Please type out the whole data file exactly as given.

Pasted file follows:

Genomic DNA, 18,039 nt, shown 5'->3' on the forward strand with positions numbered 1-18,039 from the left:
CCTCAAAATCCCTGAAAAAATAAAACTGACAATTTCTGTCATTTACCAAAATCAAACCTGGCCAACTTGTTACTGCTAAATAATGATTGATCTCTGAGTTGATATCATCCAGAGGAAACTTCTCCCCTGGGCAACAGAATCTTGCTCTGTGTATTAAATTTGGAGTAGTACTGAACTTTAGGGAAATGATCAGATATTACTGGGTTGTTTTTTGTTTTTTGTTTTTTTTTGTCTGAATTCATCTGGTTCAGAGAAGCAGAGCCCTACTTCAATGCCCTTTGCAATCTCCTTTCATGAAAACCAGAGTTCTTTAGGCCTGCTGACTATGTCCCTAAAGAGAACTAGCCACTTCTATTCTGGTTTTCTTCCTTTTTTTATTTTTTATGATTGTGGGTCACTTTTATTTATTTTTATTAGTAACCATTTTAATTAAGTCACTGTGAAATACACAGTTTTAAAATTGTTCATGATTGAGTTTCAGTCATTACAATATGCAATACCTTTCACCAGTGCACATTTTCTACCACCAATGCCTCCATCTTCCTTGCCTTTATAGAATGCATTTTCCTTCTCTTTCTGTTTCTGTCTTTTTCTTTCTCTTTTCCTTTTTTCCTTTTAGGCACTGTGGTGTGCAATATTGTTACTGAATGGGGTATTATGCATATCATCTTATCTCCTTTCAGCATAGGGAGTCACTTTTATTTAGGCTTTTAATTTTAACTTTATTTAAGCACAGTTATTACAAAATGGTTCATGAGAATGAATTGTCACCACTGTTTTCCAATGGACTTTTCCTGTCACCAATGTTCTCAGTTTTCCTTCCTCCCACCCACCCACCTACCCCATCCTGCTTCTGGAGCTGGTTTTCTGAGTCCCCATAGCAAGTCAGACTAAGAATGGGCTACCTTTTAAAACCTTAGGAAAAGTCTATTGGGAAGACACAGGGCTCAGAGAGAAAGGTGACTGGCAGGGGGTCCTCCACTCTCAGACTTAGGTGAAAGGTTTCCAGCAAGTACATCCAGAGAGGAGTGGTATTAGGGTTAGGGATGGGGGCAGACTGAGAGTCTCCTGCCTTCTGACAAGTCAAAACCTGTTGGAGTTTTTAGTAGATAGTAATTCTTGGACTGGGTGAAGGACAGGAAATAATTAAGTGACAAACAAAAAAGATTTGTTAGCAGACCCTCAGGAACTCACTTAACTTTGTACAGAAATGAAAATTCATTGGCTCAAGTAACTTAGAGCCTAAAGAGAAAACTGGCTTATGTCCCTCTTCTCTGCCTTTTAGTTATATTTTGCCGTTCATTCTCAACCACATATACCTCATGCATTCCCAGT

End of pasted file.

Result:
Genomic DNA, 18,039 nt, shown 5'->3' on the forward strand with positions numbered 1-18,039 from the left:
CCTCAAAATCCCTGAAAAAATAAAACTGACAATTTCTGTCATTTACCAAAATCAAACCTGGCCAACTTGTTACTGCTAAATAATGATTGATCTCTGAGTTGATATCATCCAGAGGAAACTTCTCCCCTGGGCAACAGAATCTTGCTCTGTGTATTAAATTTGGAGTAGTACTGAACTTTAGGGAAATGATCAGATATTACTGGGTTGTTTTTTGTTTTTTGTTTTTTTTTGTCTGAATTCATCTGGTTCAGAGAAGCAGAGCCCTACTTCAATGCCCTTTGCAATCTCCTTTCATGAAAACCAGAGTTCTTTAGGCCTGCTGACTATGTCCCTAAAGAGAACTAGCCACTTCTATTCTGGTTTTCTTCCTTTTTTTATTTTTTATGATTGTGGGTCACTTTTATTTATTTTTATTAGTAACCATTTTAATTAAGTCACTGTGAAATACACAGTTTTAAAATTGTTCATGATTGAGTTTCAGTCATTACAATATGCAATACCTTTCACCAGTGCACATTTTCTACCACCAATGCCTCCATCTTCCTTGCCTTTATAGAATGCATTTTCCTTCTCTTTCTGTTTCTGTCTTTTTCTTTCTCTTTTCCTTTTTTCCTTTTAGGCACTGTGGTGTGCAATATTGTTACTGAATGGGGTATTATGCATATCATCTTATCTCCTTTCAGCATAGGGAGTCACTTTTATTTAGGCTTTTAATTTTAACTTTATTTAAGCACAGTTATTACAAAATGGTTCATGAGAATGAATTGTCACCACTGTTTTCCAATGGACTTTTCCTGTCACCAATGTTCTCAGTTTTCCTTCCTCCCACCCACCCACCTACCCCATCCTGCTTCTGGAGCTGGTTTTCTGAGTCCCCATAGCAAGTCAGACTAAGAATGGGCTACCTTTTAAAACCTTAGGAAAAGTCTATTGGGAAGACACAGGGCTCAGAGAGAAAGGTGACTGGCAGGGGGTCCTCCACTCTCAGACTTAGGTGAAAGGTTTCCAGCAAGTACATCCAGAGAGGAGTGGTATTAGGGTTAGGGATGGGGGCAGACTGAGAGTCTCCTGCCTTCTGACAAGTCAAAACCTGTTGGAGTTTTTAGTAGATAGTAATTCTTGGACTGGGTGAAGGACAGGAAATAATTAAGTGACAAACAAAAAAGATTTGTTAGCAGACCCTCAGGAACTCACTTAACTTTGTACAGAAATGAAAATTCATTGGCTCAAGTAACTTAGAGCCTAAAGAGAAAACTGGCTTATGTCCCTCTTCTCTGCCTTTTAGTTATATTTTGCCGTTCATTCTCAACCACATATACCTCATGCATTCCCAGT